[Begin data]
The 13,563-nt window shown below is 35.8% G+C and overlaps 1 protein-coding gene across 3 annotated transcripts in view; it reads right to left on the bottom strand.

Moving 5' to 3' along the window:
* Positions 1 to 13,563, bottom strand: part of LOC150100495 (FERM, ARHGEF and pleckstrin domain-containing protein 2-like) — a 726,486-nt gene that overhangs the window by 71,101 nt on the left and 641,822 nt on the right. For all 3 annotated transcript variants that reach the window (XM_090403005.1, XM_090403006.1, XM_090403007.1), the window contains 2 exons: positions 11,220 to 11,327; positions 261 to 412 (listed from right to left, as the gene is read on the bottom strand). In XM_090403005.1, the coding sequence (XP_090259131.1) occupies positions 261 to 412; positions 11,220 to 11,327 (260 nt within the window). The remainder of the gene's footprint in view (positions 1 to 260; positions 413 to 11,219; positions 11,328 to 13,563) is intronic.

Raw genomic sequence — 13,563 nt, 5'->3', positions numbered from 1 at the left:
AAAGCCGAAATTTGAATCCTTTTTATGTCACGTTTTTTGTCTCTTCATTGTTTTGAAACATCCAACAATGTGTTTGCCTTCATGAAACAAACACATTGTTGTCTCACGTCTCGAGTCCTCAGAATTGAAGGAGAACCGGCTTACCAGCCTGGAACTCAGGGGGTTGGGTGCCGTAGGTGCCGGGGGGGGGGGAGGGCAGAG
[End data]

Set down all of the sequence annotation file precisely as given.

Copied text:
The 13,563-nt window shown below is 35.8% G+C and overlaps 1 protein-coding gene across 3 annotated transcripts in view; it reads right to left on the bottom strand.

Moving 5' to 3' along the window:
* Positions 1 to 13,563, bottom strand: part of LOC150100495 (FERM, ARHGEF and pleckstrin domain-containing protein 2-like) — a 726,486-nt gene that overhangs the window by 71,101 nt on the left and 641,822 nt on the right. For all 3 annotated transcript variants that reach the window (XM_090403005.1, XM_090403006.1, XM_090403007.1), the window contains 2 exons: positions 11,220 to 11,327; positions 261 to 412 (listed from right to left, as the gene is read on the bottom strand). In XM_090403005.1, the coding sequence (XP_090259131.1) occupies positions 261 to 412; positions 11,220 to 11,327 (260 nt within the window). The remainder of the gene's footprint in view (positions 1 to 260; positions 413 to 11,219; positions 11,328 to 13,563) is intronic.

Raw genomic sequence — 13,563 nt, 5'->3', positions numbered from 1 at the left:
AAAGCCGAAATTTGAATCCTTTTTATGTCACGTTTTTTGTCTCTTCATTGTTTTGAAACATCCAACAATGTGTTTGCCTTCATGAAACAAACACATTGTTGTCTCACGTCTCGAGTCCTCAGAATTGAAGGAGAACCGGCTTACCAGCCTGGAACTCAGGGGGTTGGGTGCCGTAGGTGCCGGGGGGGGGGGAGGGCAGAG